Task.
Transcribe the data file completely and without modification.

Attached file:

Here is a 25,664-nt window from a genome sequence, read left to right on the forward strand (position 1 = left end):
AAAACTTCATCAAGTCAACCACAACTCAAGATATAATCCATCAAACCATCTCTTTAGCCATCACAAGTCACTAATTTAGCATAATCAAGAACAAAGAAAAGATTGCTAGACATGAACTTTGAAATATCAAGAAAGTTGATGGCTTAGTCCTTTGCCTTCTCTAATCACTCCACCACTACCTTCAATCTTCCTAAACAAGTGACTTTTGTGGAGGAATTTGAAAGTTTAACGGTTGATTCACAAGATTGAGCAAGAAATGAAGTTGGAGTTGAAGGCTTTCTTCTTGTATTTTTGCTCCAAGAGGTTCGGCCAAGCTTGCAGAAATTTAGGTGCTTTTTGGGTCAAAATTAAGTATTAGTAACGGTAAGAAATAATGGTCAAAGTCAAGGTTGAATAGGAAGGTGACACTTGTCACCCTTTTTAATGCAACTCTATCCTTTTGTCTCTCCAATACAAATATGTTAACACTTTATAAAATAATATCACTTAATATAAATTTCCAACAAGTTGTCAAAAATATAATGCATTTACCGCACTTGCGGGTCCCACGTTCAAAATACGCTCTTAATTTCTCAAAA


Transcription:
Here is a 25,664-nt window from a genome sequence, read left to right on the forward strand (position 1 = left end):
AAAACTTCATCAAGTCAACCACAACTCAAGATATAATCCATCAAACCATCTCTTTAGCCATCACAAGTCACTAATTTAGCATAATCAAGAACAAAGAAAAGATTGCTAGACATGAACTTTGAAATATCAAGAAAGTTGATGGCTTAGTCCTTTGCCTTCTCTAATCACTCCACCACTACCTTCAATCTTCCTAAACAAGTGACTTTTGTGGAGGAATTTGAAAGTTTAACGGTTGATTCACAAGATTGAGCAAGAAATGAAGTTGGAGTTGAAGGCTTTCTTCTTGTATTTTTGCTCCAAGAGGTTCGGCCAAGCTTGCAGAAATTTAGGTGCTTTTTGGGTCAAAATTAAGTATTAGTAACGGTAAGAAATAATGGTCAAAGTCAAGGTTGAATAGGAAGGTGACACTTGTCACCCTTTTTAATGCAACTCTATCCTTTTGTCTCTCCAATACAAATATGTTAACACTTTATAAAATAATATCACTTAATATAAATTTCCAACAAGTTGTCAAAAATATAATGCATTTACCGCACTTGCGGGTCCCACGTTCAAAATACGCTCTTAATTTCTCAAAA